The Ballad of Ruth

The Ballad of Ruth[i]

William Blake, Naomi Entreating Ruth and Orpah

There was no bread in the house of bread[ii] and so from the house of bread the breadless fled

To Moab went Elimelech and Naomi[iii] the sweet with two sons, departing hungry yet full

Foreigners in a foreign land they seek life but find only death and emptiness

A father dies, but leaves two sons behind to watch over the sweet one and to carry the name on

And yet the names of the sons, Mahlon and Chilion, tell a tale all their own and a short tale it is

For Ruth and Orpah marry men whose part in the story seems only to perish, and perish they do[iv]

So in Moab is left Naomi the sweet made bitter, no longer hungry but empty

And yet in the house of bread, bread has returned

In the land of Moab sweet has turned bitter, bitterness has filled Naomi from bone to bile

In a foreign land the blessing of God seems to have turned to a curse, fullness to emptiness

The joy of wedding and the blessing of hope into the dirge of mourning and sons buried too soon

There is no gift for the wives of her children except to send them home to their father’s house

No sons left to give or bear, only a wish for the Lord’s kindness and a new beginning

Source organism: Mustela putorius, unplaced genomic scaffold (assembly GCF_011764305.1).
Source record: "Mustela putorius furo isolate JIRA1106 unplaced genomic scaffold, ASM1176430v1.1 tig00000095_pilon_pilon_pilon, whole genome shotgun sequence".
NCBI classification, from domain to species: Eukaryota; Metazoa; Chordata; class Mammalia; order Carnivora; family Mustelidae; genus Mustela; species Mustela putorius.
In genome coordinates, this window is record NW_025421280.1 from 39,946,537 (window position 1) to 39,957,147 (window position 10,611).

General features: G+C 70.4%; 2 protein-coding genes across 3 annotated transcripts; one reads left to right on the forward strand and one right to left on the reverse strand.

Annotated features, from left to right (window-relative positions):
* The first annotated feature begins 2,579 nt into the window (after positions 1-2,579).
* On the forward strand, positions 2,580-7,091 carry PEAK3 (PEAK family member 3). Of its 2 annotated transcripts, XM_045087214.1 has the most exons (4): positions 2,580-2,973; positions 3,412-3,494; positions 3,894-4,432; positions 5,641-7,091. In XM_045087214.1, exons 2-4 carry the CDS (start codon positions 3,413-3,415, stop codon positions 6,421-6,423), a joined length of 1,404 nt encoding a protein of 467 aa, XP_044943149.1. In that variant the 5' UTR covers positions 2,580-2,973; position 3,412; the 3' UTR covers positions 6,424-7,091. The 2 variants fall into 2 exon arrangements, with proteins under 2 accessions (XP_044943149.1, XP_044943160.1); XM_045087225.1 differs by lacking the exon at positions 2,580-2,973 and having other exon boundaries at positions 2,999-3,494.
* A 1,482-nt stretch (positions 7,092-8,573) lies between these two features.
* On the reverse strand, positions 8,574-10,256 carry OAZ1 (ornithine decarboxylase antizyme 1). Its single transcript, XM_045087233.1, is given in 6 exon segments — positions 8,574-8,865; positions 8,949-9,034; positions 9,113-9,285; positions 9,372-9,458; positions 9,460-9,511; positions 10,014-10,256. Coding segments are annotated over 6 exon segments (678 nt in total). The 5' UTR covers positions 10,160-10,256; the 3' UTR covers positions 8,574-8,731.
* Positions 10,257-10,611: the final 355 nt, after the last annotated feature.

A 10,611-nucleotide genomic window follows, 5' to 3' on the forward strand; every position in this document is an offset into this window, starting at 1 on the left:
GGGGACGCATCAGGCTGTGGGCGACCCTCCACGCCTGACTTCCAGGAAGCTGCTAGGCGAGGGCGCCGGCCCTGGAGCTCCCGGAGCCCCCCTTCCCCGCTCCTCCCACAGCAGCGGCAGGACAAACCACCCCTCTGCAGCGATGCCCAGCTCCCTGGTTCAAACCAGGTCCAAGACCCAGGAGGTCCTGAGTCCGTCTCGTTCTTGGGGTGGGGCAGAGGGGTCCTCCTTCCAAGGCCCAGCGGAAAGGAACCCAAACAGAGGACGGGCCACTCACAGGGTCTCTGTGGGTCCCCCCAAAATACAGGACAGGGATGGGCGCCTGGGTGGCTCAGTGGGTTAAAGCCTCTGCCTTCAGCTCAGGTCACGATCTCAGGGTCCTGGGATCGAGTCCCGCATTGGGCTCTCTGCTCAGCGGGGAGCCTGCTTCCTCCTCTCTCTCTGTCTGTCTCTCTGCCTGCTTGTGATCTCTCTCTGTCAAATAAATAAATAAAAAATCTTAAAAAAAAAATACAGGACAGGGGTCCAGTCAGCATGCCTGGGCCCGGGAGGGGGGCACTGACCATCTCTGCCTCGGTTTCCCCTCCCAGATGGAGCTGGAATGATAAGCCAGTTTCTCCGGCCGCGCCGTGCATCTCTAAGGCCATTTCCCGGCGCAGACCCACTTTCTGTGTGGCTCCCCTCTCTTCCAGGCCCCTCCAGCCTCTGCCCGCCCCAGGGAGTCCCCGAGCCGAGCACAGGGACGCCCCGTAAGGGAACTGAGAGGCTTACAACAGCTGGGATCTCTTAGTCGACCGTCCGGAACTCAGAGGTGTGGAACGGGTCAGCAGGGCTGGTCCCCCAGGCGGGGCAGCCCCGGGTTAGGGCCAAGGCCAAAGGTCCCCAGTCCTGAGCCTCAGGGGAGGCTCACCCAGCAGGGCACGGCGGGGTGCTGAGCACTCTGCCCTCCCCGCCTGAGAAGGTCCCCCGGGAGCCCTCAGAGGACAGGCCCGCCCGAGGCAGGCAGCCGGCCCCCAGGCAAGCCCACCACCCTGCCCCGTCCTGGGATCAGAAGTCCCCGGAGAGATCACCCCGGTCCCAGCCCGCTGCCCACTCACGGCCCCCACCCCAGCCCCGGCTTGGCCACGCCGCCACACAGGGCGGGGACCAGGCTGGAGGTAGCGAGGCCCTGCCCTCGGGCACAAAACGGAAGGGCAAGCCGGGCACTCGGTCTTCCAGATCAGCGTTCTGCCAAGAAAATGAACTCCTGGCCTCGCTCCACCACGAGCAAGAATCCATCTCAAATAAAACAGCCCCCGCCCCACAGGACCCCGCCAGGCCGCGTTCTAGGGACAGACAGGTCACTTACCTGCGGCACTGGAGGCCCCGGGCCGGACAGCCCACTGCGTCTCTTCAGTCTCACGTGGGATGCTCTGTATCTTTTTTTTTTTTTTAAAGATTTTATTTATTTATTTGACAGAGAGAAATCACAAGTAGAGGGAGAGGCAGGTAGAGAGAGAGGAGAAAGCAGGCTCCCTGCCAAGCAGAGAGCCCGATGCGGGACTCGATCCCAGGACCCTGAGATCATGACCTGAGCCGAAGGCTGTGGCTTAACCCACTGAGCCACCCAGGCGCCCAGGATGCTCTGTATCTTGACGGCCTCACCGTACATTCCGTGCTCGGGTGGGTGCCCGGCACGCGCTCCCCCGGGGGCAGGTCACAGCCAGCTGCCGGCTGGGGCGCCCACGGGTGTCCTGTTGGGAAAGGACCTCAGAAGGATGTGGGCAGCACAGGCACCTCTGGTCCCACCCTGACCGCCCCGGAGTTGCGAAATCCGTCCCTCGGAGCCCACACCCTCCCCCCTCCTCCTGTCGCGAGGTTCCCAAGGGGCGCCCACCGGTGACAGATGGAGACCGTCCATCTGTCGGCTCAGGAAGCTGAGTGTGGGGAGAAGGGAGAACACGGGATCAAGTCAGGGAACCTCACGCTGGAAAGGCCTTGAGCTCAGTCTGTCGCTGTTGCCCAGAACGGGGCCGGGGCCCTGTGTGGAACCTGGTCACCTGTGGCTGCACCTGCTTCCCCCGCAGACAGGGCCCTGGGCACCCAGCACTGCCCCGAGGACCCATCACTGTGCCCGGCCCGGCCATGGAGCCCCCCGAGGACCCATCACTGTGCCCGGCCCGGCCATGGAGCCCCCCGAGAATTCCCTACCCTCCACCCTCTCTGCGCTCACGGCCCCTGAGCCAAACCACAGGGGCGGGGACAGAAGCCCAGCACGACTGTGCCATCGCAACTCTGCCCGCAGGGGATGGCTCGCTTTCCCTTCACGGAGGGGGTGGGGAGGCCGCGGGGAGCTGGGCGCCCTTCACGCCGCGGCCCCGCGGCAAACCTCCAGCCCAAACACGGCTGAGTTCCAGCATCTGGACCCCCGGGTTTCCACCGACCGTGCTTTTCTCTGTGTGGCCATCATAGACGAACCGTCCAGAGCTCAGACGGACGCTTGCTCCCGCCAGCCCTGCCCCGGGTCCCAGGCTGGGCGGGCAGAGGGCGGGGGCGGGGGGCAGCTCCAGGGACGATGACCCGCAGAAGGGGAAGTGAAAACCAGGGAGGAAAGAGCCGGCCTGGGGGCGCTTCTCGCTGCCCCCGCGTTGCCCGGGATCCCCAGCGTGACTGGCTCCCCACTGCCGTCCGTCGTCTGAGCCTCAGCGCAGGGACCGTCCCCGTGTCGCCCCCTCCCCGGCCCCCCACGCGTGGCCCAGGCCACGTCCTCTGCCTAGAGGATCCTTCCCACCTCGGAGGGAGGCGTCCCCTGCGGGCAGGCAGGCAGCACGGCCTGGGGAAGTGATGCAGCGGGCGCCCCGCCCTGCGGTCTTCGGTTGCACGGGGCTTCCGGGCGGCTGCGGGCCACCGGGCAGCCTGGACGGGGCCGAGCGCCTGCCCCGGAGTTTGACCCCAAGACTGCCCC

For with Naomi there is only death, what is left but to return home to die

Breadless, childless, loveless, hopeless and bitter

And yet to the house of bread, Naomi will return

In the land of Moab, Orpah returns home to her father’s home but Naomi will not return home empty

The love of God comes wrapped in an unexpected form, the Moabite wife of her son

She becomes not only the bearer of grace and mercy but as the agent of God’s love[v] for the wounded child

Ruth’s words that, ‘where you go I’ll go, where you live I’ll live, your people will be my people and your God my God. Where you die, I’ll die and there I’ll be buried.’

You asked for the Lord’s blessing in my departure, but may the Lord judge me if I depart

For neither life nor death, nor things present nor things to come will be able to separate Naomi

From the love of God shown in the Moabitess

To the house of bread, Naomi returns with Ruth as her only harvest

To the house of bread came two women, one known and one unknown

The known is Naomi, gone for a decade or more, returning as Mara[vi]

Departed sweet and returned bitter

The other is the Moabitess, the daughter of former oppressors, the alien, the outsider

She is the immigrant, the unprotected, the dangerous defiler, and yet she is Ruth

The outsider bears God’s grace in a way the insiders do not

At harvest time they return to a home long abandoned with empty fields.

Will there be bread in house of bread for the breadless?

Is there a place for the alien, the outcast, the widow, the poor and the weak?

Will the leftovers be enough to fill their emptiness or will they die forgotten?

Will their bodies be sold or taken for free in the reaping fields?

Or will new life begin in the harvest, will life return to the lifeless and bread to the breadless?

What will be gleaned in the barley harvest? Blessing or curse, life or death?

The fields are ripe in the house of bread and the harvest begins

The worthy man extends the blessing of the Lord’s covering[vii] and offers the shelter of his protection

For he has taken notice of the Moabitess working in the fields and knows of the grace she has shown